The House Judiciary Committee’s hearing Tuesday with Attorney General William Barr descended into chaos and blatant partisanship, with Democrats attacking and Republicans defending the nation’s highest-ranking law enforcement officer.
The hearing started late due to a car accident involving Committee chairman Rep. Jerry Nadler (D-NJ). That provided an inauspicious start to the proceedings.
Nadler was not successful in his previous time in the national spotlight during the impeachment hearings concerning Ukraine. He was replaced by House Speaker Nancy Pelosi a short time into the hearings.
Nadler was unable to maintain any sense of decorum during the five-hour questioning of Barr. A series of Democratic representatives failed to give Barr time to respond to their questions, frequently talking over the Attorney General’s answers. Barr finally lost his patience with Democrats, saying, ““I’m going to answer the damn question,” according to the New York Times.
Ohio Representative Jim Jordan (R-OH) showed an eight-minute video at the beginning of the hearing showing violent protesters assaulting law enforcement officers from footage drawn from around the country reporter wane.com. This gave a theatrical bent to the hearing that never disappeared.
There was debate about how Barr’s Justice Department dealt with allies of President Donald Trump. Democrats accused Barr of intervening in the cases of Roger Stone and Michael Flynn for political reasons. Barr defended his handling of those cases by saying, “”I agree the president’s friends don’t deserve special breaks, but they also don’t deserve to be treated more harshly.” Democrats also made accusations that Barr was targeting the president’s enemies, according to USA Today. Barr responded by asking, “What enemies have I indicted?”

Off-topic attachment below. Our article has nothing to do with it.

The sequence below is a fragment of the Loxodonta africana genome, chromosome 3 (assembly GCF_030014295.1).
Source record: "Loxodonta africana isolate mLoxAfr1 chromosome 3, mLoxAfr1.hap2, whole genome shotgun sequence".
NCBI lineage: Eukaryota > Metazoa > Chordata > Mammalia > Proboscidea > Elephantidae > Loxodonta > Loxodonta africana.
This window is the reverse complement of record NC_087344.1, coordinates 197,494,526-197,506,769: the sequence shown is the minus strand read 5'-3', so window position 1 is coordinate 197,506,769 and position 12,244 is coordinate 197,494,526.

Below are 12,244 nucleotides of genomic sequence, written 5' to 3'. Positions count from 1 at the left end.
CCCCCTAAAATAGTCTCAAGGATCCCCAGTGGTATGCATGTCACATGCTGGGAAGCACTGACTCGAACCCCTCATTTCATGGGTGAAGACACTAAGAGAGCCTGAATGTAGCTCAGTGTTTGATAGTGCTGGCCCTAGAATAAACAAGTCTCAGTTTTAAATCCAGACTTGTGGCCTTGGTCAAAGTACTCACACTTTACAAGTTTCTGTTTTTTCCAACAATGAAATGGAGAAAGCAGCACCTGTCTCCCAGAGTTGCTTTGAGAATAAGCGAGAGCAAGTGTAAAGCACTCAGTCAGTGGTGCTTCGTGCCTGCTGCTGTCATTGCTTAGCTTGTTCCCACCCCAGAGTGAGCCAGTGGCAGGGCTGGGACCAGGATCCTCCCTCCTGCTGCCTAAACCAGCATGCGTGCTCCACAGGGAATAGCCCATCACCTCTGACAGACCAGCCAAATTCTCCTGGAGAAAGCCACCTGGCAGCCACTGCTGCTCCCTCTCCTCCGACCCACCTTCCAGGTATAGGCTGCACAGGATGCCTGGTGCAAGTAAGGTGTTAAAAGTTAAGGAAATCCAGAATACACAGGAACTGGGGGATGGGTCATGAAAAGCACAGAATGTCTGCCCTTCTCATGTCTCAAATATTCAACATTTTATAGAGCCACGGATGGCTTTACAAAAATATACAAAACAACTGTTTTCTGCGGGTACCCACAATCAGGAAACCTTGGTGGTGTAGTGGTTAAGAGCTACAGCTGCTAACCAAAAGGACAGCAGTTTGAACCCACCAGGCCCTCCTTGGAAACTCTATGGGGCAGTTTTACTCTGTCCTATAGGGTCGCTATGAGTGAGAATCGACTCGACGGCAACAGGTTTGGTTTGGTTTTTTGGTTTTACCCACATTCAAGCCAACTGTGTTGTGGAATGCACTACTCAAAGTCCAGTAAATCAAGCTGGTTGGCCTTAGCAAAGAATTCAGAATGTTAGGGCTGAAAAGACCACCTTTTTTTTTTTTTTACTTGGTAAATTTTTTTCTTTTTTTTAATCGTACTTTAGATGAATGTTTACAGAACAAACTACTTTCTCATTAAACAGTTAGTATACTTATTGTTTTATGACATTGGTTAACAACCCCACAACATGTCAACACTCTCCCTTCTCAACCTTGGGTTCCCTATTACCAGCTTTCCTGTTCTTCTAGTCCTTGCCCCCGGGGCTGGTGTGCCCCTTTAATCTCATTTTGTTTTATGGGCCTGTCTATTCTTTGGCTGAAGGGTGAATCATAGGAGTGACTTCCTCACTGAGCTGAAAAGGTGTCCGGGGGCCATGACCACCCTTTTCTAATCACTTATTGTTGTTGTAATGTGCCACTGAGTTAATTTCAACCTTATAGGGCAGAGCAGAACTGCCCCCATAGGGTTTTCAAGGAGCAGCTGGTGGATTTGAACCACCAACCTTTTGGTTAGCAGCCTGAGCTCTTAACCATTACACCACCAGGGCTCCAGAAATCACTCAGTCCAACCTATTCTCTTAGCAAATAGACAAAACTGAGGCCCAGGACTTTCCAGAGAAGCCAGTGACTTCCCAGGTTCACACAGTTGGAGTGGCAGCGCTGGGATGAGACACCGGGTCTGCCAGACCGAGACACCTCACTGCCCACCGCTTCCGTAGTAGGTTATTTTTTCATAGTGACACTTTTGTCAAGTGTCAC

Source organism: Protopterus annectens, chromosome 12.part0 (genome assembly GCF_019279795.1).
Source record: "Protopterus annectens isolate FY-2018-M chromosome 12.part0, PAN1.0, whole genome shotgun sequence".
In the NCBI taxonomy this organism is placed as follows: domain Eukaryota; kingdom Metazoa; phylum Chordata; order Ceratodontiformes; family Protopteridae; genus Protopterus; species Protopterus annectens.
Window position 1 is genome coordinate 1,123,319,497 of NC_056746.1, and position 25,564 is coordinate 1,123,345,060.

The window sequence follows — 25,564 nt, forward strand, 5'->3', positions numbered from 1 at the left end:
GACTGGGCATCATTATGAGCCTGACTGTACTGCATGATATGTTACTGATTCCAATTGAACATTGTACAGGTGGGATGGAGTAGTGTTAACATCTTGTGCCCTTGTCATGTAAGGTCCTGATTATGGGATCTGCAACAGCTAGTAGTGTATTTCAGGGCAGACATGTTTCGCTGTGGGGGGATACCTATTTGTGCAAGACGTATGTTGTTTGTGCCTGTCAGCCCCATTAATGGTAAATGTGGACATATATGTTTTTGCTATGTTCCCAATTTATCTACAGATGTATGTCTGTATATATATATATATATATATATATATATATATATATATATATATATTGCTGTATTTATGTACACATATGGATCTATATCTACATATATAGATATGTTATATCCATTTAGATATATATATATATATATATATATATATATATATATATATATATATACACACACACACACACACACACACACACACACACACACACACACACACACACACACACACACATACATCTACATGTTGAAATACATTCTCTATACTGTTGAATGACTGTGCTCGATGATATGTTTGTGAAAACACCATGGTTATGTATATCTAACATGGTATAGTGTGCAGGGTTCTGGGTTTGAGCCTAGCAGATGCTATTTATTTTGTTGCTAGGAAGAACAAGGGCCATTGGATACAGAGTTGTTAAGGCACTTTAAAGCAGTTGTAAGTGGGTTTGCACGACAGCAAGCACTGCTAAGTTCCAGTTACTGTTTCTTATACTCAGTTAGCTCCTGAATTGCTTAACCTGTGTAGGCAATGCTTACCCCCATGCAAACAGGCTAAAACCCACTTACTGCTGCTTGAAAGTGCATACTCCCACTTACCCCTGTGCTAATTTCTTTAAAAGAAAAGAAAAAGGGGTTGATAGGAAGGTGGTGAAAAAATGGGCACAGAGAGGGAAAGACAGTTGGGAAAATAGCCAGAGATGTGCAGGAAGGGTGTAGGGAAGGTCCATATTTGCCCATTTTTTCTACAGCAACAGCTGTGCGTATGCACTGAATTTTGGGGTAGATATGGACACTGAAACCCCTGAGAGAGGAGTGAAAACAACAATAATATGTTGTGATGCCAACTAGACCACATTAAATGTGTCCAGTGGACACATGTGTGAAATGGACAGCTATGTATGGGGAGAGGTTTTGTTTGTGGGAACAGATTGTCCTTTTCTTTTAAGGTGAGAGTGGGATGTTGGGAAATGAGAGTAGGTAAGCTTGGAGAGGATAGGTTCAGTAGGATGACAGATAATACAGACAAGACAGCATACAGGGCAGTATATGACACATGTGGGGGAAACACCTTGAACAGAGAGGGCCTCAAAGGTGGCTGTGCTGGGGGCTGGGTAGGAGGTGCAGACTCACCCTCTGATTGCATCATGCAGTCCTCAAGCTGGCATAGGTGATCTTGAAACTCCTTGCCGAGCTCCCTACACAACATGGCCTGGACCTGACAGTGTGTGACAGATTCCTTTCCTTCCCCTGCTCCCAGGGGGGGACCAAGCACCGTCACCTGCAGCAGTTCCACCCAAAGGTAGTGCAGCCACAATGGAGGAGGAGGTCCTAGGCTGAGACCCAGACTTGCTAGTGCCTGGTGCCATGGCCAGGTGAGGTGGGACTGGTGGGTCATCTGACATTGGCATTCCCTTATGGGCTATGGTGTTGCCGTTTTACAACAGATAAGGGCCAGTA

The grandstanding continued when Barr was asked by Democratic Rep Debbie Murcasel-Powell if he would withhold the upcoming report by U.S. Attorney John Durham concerning the questionable origins of the Russia collusion investigation until after the November presidential election. Barr indicated that he would not.
Barr had strong words for the Democrats on the committee concerning their lack of condemnation of the violence around the country in the wake of protests after the death of George Floyd at the hands of a Minneapolis police officer. “This is the first time in my memory that the leaders of one of our two great political parties, the Democratic Party, are not coming out and condemning mob violence,” he said. “Can’t we just say the violence against the federal courts has to stop? Could we hear something like that?” No Democrats answered his question.
Barr at one point returned to what should have been the focus of the hearing – Floyd’s death, the protests that followed it, and the issue of police abuses against blacks. Barr said that the death of Floyd and other black men at the hands of police officers, “strike a deep chord in the black community because they are perceived as manifestation of the deeper, lingering concern that, in encounters with police, Blacks will not be treated even-handedly; they will not be given the benefit of the doubt; they will be treated with greater suspicion than a white person would be in the same circumstances. I think these concerns are legitimate.”
Barr tried to highlight the complexities inherent in the whole issue of systemic racism in law enforcement in America. “I think it would be an oversimplification to treat the problem as rooted in some deep-seated racism generally infecting our police departments,” Barr said. “It seems far more likely that the problem stems from a complex mix of factors, which can be addressed with focused attention over time.” Barr’s observation deserved to be investigated, but the chaotic and partisan Tuesday hearing did not allow for such subtleties.